Each of them presents particular characteristics in terms of layout. In that case. red tape and prolix processes dissuade people to request credit. efficiency and reliability. The second type is constituted by thin film solar cells (amorphous silicon. Until conventional energy is less expensive. The produced energy can be grid introduced by a DC-AC converter (inverter). some market-based barriers. PV cells of the first category are the crystalline silicon (Si) ones with a marker share of about 87%. holding distributed PV applications back. Moreover. Solar photovoltaic (PV) One of the most diffused renewable energy source is the solar one. R&D investments include supervisory control systems that coordinate turbine operation with load management. In fact. An interesting aspect is represented by PV plants aesthetics. If these standards can be established. At the moment.  not easy access to financing procedures. equipment and plant design costs are still too high. Finally. In fact. These devices are very performing. in spite of numerous available Building Integrated PV (BIPV) .in distributed applications where service personal are less readily available. wind turbines are still considered too noisy to be used in residential settings.  inadequate government policy supporting PV integration. so resulting reliable for a time period of twenty-five years and more. a Distributed MPPT DC-DC converter dedicate to the MPPT of each PV module is adopted with a consequent efficiency improvement of the whole system performance. CIGS. Between all the possible materials used. It can be exploited as electricity and heat source. everywhere available.  high initial cost of PV systems and high payback period. and efficiency. and ratings are necessary . their disadvantage is represented by very high costs. 3. hinder the adoption of wind systems. only the CdTe represents a suitable one in terms of the trade-off cost/efficiency. the III-V (GaInP/GaInAs/Ge) multi-junction solar cells represent the last generation or third generation premium "Conto Energia" is used to incentivize the PV market. CdTe etc. so causing PV technology growth stall with heavy consequences for all the sector operators  difficult PV distributed generation diffusion. from 2005 a feed. The introduction of innovative systems is not simple in an electricity markets mainly designed for centralized power plants. reliability. improved electronics and integration systems. Energy produced by PV plants is still characterized by higher cost respect to fossil sources one. nowadays. other technical barriers have to be identified. the last “Conto Energia” was published. a CPV module is realized by very small solar cells with cost reduction as a consequence of material saving. The last class contains higher efficiencies (about 40%) PV cells.). although distributed turbines are becoming quieter with each successive generation. consumers will not understand the community necessity to promote renewables. Example of PV installation PV Barriers to the Distributed Generation In spite of the great number of installed PV plants. B. It makes more difficult incentives access. consumers will have reliable data upon which to base purchase decisions. Numerous technical enhancements are needed for increased wind turbine robustness. PV devices have increasingly affirmed since they have acquired technology maturity. some photovoltaic (PV) technologies have been tested. and a 20% average efficiency. can be identified:  cost gap between PV and non-renewable resources. New turbine technologies are required for cost competitive energy in low-wind regimes. In Italy. and industry credibility will be enhanced. PV generators could be classified in three different category. Fig.which is also used to implement the PV system Maximum Power Point Tracking (MPPT) [10] The MPPT function can also be implemented to PV generator level [11]. In the last years. prototyped and market introduced. free endless and gas emission free. [12]. . The lack of effective standards and consistent ratings has delayed the implementation of state rebate programs for small wind systems. testing. In 2012. In addition to market barriers. This policy attracted many international investors in our country until 2011. PV devices. The payback time is too long respect to the PV plant lifetime. since they are used only in Concentration PV applications. Perspectives Performance standards. the necessity to energy storage system to manage intermittency of WECS. Although if PV systems become every day cheaper. The lack of industry-accepted standards undermines the credibility of performance estimates for wind turbines.

low emissions. C. natural gas and other carriers always requires energy. small units (e. 4. commercial. FCs can operate with hydrogen. cost-effective fuel cell systems. Fuel cell (FC) The fuel cell is a device used to generate electric power and provide thermal energy from chemical energy through electrochemical processes. and system- Fig. heavy industrial ) Grid sited (central and distributed) Cogeneration (commercial. Fuel cells powered by renewable hydrogen can reduce emissions almost 100%. Table III provides a summary of the main application area of some fuel cell types. or 1 kW–3 MW systems for homes. To reach better results. heavy industrial) Type PEMFC PAFC MCFC SOFC These fuel cells can be multi-megawatt systems for large centralized power generation. such as: proton exchange membrane or polymer electrolyte membrane fuel cell (PEMFC). above all thanks to their potentially extremely high electrical high electrical efficiency. direct methanol fuel cell . The operating stages and products of this electrochemical process are direct current electric power. PV systems installation is still difficult in place characterized by landscape constraints. classified as high-temperature fuel cells. increased reliability. It can be considered as a battery supplying electric energy as long as its fuels are continued to supply. nearly silent and vibration-free operation. FC technology is based on an electrochemical process in which hydrogen and oxygen are combined to produce electricity without combustion. but the conversion of renewable electricity into hydrogen and then back into electricity is still associated with energy losses and additional costs. (DMFC). Electricity from wind and solar power can be used to produce hydrogen by electrolysis.g. and more efficient use of biomass resources. Unlike batteries. considering the future scenario based on smart grids diffusion. molten carbonate fuel cell (MCFC) and solid oxide fuel cell (SOFC). light industrial. Perspectives In the future. and some low emitted gases (like NOx and CO2) with respect to traditional generators and hence is considered an environmentally safe electric power generation. Size and weight are approaching targets but further reductions are needed to meet packaging requirements for some commercial systems. light industrial. with the potential to use more than 80% of the fuel energy. fuel. opportune technologies have to be developed and appropriate grid codes have to be drawn up. and excellent transient response and load following capability. buildings. Fuel cells are seen as promising alternatives in the next future. light industrial. FCs can also operate on biomass derived fuel. phosphoric acid fuel cell (PAFC) classified as low-temperature fuel cells. with an important benefit of low greenhouse gas emissions. compared to fossil fuel options. the process of separating hydrogen from chemical compounds like water. including CHP systems. TABLE III [10] FC TECHNOLOGIES AND THEIR APPLICATIONS Application availability Cogeneration (residential and commercial ) Cogeneration (commercial. Fuel cells can also provide the very high efficiencies inherent in CHP installations. alkaline fuel cell (AFC). water. FC Barriers to Distributed Generation Cost and durability present two of the most significant challenges to achieving clean. and distributed generation applications. reduction in bottlenecks and peak demand on the electric grid. reliable. 1 kW) for backup power. only concerning DG concept. The advantages of fuel cells for distributed power generation include: elimination of transmission and distribution losses. such systems will adopt higher efficiency technologies. FC does not need to be charged for the consumed materials during the electrochemical process since these materials are continuously supplied. heavy industrial) Grid sited (central and distributed) Cogeneration (residential. FC plant There are different types and operating technologies of fuel cells depending on the electrolyte used and operating temperature. DG can be considered an energy system in which fuel cells provide different services. In addition. The cleanest and most environmentally friendly way to produce hydrogen is through renewable energy. low operation and maintenance requirements. techniques and strategies are going to be further improved to achieve smart PV plants. heat. To this aim. Understanding of the effects of air. They consist in PV systems able to assure better performances than the current ones. strategies to suitably change PV plants configurations (matrix reconfiguration). PV systems are going to intensively interact with other network and GD operators to provide useful ancillary services and information to the controlled and optimized management of the electrical grid.strategies and technologies. but they will be also able to face the continuous changing working conditions and shadow problems by implementing. time by time.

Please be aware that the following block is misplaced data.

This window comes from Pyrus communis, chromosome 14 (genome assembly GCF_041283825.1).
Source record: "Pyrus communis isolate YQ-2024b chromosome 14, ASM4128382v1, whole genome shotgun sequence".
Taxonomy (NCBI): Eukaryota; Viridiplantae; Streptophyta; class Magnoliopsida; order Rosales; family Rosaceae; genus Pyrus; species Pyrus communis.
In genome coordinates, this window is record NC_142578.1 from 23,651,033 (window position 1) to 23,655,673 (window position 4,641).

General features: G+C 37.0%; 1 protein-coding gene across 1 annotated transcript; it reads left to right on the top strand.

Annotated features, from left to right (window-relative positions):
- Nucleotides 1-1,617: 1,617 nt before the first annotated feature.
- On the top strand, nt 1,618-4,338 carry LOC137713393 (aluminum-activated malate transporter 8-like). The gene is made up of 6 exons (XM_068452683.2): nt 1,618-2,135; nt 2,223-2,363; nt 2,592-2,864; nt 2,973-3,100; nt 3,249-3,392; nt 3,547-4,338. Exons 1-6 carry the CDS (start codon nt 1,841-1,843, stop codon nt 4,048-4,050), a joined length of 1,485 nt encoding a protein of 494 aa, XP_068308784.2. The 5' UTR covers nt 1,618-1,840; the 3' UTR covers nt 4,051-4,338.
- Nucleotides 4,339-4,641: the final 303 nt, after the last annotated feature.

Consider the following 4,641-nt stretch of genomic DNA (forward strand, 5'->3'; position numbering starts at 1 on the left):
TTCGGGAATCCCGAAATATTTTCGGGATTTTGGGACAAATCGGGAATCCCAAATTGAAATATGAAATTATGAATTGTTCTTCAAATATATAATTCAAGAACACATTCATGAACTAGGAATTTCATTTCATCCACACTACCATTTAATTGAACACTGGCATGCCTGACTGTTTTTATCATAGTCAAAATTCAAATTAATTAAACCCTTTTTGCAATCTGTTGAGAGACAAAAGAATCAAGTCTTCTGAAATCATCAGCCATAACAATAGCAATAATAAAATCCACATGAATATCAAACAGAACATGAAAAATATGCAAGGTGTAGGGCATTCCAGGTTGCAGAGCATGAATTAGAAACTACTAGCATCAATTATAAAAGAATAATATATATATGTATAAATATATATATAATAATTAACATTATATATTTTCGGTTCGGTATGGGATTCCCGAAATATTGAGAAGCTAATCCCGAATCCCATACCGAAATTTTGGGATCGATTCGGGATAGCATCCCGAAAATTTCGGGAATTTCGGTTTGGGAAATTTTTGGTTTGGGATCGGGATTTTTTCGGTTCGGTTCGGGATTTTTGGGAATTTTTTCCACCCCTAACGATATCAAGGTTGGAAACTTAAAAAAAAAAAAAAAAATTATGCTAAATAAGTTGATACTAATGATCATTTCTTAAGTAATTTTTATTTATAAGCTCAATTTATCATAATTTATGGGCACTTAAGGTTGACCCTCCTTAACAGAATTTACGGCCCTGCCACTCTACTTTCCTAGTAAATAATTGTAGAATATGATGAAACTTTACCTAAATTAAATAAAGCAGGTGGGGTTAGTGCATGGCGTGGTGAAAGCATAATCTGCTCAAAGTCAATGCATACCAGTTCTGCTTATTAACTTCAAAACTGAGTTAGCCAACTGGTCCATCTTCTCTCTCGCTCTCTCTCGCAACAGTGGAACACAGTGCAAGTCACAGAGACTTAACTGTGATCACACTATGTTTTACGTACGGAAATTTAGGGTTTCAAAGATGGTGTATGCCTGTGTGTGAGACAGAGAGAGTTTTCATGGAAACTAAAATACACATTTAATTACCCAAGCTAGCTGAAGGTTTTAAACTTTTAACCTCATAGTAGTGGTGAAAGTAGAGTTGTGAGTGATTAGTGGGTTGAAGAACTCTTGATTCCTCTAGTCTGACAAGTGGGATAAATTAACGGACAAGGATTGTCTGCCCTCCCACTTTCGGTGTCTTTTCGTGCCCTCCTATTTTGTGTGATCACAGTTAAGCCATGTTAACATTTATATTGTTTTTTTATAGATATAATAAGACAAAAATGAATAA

Guttromson R. Fuel cells for the residential market will supply power in the range of 1 kW to 10 kW. especially those found in renewable fuels.. “Integeration of distributed energy resources “.. CONCLUSION The wide range of potential applications for distribution generation. High temperature fuel cells (MCFCs and SOFCs) will operate in a cogeneration mode. [15].CERTS . efficiency. High temperature fuel cells will serve this market. and mitigation strategies need to be identified and demonstrated. Fuel cells for the small commercial market will supply power in the range of 25 kW to 500 kW. Higher efficiency. small to medium sized hospitals. REFERENCES [1] Lasseter R. such as biogas. electrolyte support. Perspectives Stationary fuel cells can be used in a broad range of commercial. 2002. and electrode.. schools.000 hours durability to compete against other distributed power generation systems and to allow for an acceptable return on investment to the end-user. decentralization of power system and the trend to use renewable energy sources in most developed countries suggest that DG may have a large share in power generation in the future. All fuel cell types can serve this market. Dagle J. operation and pricing mechanisms of the open markets to help their viability and development. Improving the durability at lower cost of high temperature fuel cell (MCFC and SOFC) systems is also required. not only among themselves. High temperature fuel cells will serve this market. Stephens FJ. thanks to that FCs can save energy. [14] In particular. reduce emissions. including the electrolyte. CERTS microGrid concept. municipal utilities. but also with other emerging technologies such as microturbines... Fuel cells for the industrial market will supply power in the range of 1 MW to 25 MW. supplying heat and electricity. and plastic industries. which includes hotels. the following barriers to be overcome are identified:  Durability Stationary fuel cells must achieve greater than 60. biogas (from waste or waste water treatment plants) and fuels from biorefineries.. manure. sewage sludge. electricity market regulatory authorities and government policy makers should consider the worth of DG systems and modify the structure. waste flows from the food and agriculture industries. The majority of fuel cell system failures and forced outages (~90% in micro CHP systems) are the result of non-fuel cell stack BOP events [13]. heat exchangers) need to operate at elevated temperatures [14]. On the other hand. Eto J. more research and development is required to overcome the barriers that DG systems are currently confronting. Cost. and residential applications and can supplement or even replace power from the electrical grid. For high temperature fuel cells. The operating temperatures required for high temperature fuel cells place stringent durability requirements on materials and components. and energy service providers.S. Akhil A. PEMFCs and SOFCs operating (initially) in electric-only configurations are likely to serve single and multi-family residences. Materials and manufacturing costs for stack components need to be reduced. food. and offer increased reliability compared to traditional technologies. In stationary power applications. . Nevertheless. and wanting to minimize environmental impact in terms of polluting emissions.derived impurities (including from the fuel storage system) needs to be improved.  Performance Fuel cell and fuel cell system performance and efficiency must meet or exceed that of competing technologies to allow for market penetration and the inherent environmental benefits of the technology [13].. Yionger R.. metal. Fuel cells will compete in the commercial sector. some of the BOP components (e.. industrial. increasing fuel cell performance will also improve heat and power cogeneration and overall system efficiency. which would considerably reduce overall cost and allow for fuel flexibility. unregulated subsidiaries. Regardless of application. Additionally. paper. Development of low-cost fuel processing and gas clean-up is needed to enable fuel flexibility and enable the use of renewable fuels. Marnay C. One of the most important issues is the development of a cost-effective process and sub-system for removing contaminants.  Costs For fuel cells and fuel cell systems to be commercially viable. significant reduction in cost is required. the coupling of high-temperature fuel cells to the fuel gas produced from these sources is an attractive option [14]. and shopping malls. and packaging of fuel cell balance-of-plant components are also heavy barriers to the commercialization of fuel cells. There also may be a market for fuel cells in the field of renewable fuels such as landfill gas. which includes traditional utilities.. which includes the chemical. IV. lower emissions and lower capital costs are the main goals these DG systems need to accomplish. In the effort to maximize the energetic yield from alternative energy sources like biomass. Fuel cells for the distributed power market segment will supply power in the range of 3 MW to 100 MW. office buildings.g. system BOP component durability needs to be improved. Meliopoilois A. fuel cells may be appropriate for niche markets such as computer centres or other customers who require premium power quality and high reliability.